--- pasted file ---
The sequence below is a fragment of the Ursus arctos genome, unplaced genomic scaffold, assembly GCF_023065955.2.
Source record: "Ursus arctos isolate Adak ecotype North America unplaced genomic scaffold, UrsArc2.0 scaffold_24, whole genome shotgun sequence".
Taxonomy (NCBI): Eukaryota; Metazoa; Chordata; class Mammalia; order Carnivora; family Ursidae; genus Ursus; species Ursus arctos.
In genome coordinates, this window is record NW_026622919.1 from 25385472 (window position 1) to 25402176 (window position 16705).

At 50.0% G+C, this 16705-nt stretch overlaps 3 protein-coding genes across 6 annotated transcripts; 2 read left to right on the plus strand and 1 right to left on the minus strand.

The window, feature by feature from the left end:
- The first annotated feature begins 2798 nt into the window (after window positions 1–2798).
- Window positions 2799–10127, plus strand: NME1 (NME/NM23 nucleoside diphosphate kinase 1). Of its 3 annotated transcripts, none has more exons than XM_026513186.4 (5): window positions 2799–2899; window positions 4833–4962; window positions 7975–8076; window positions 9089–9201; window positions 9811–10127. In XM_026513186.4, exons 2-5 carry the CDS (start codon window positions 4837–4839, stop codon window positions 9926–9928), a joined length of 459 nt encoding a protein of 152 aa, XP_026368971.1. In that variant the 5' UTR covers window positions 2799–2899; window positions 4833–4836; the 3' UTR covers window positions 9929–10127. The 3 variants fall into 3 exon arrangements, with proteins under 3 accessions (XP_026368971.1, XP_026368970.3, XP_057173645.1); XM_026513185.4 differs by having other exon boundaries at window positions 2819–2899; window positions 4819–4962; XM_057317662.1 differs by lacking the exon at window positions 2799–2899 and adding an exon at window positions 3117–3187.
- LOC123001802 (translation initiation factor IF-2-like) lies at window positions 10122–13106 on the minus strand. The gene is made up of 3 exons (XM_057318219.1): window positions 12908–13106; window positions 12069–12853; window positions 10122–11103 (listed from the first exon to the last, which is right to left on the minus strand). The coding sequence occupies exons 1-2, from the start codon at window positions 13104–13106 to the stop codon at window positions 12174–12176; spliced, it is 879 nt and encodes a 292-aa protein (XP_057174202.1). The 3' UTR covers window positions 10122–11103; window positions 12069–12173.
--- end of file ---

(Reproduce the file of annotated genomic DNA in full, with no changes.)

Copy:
The sequence below is a fragment of the Ursus arctos genome, unplaced genomic scaffold, assembly GCF_023065955.2.
Source record: "Ursus arctos isolate Adak ecotype North America unplaced genomic scaffold, UrsArc2.0 scaffold_24, whole genome shotgun sequence".
Taxonomy (NCBI): Eukaryota; Metazoa; Chordata; class Mammalia; order Carnivora; family Ursidae; genus Ursus; species Ursus arctos.
In genome coordinates, this window is record NW_026622919.1 from 25385472 (window position 1) to 25402176 (window position 16705).

At 50.0% G+C, this 16705-nt stretch overlaps 3 protein-coding genes across 6 annotated transcripts; 2 read left to right on the plus strand and 1 right to left on the minus strand.

The window, feature by feature from the left end:
- The first annotated feature begins 2798 nt into the window (after window positions 1–2798).
- Window positions 2799–10127, plus strand: NME1 (NME/NM23 nucleoside diphosphate kinase 1). Of its 3 annotated transcripts, none has more exons than XM_026513186.4 (5): window positions 2799–2899; window positions 4833–4962; window positions 7975–8076; window positions 9089–9201; window positions 9811–10127. In XM_026513186.4, exons 2-5 carry the CDS (start codon window positions 4837–4839, stop codon window positions 9926–9928), a joined length of 459 nt encoding a protein of 152 aa, XP_026368971.1. In that variant the 5' UTR covers window positions 2799–2899; window positions 4833–4836; the 3' UTR covers window positions 9929–10127. The 3 variants fall into 3 exon arrangements, with proteins under 3 accessions (XP_026368971.1, XP_026368970.3, XP_057173645.1); XM_026513185.4 differs by having other exon boundaries at window positions 2819–2899; window positions 4819–4962; XM_057317662.1 differs by lacking the exon at window positions 2799–2899 and adding an exon at window positions 3117–3187.
- LOC123001802 (translation initiation factor IF-2-like) lies at window positions 10122–13106 on the minus strand. The gene is made up of 3 exons (XM_057318219.1): window positions 12908–13106; window positions 12069–12853; window positions 10122–11103 (listed from the first exon to the last, which is right to left on the minus strand). The coding sequence occupies exons 1-2, from the start codon at window positions 13104–13106 to the stop codon at window positions 12174–12176; spliced, it is 879 nt and encodes a 292-aa protein (XP_057174202.1). The 3' UTR covers window positions 10122–11103; window positions 12069–12173.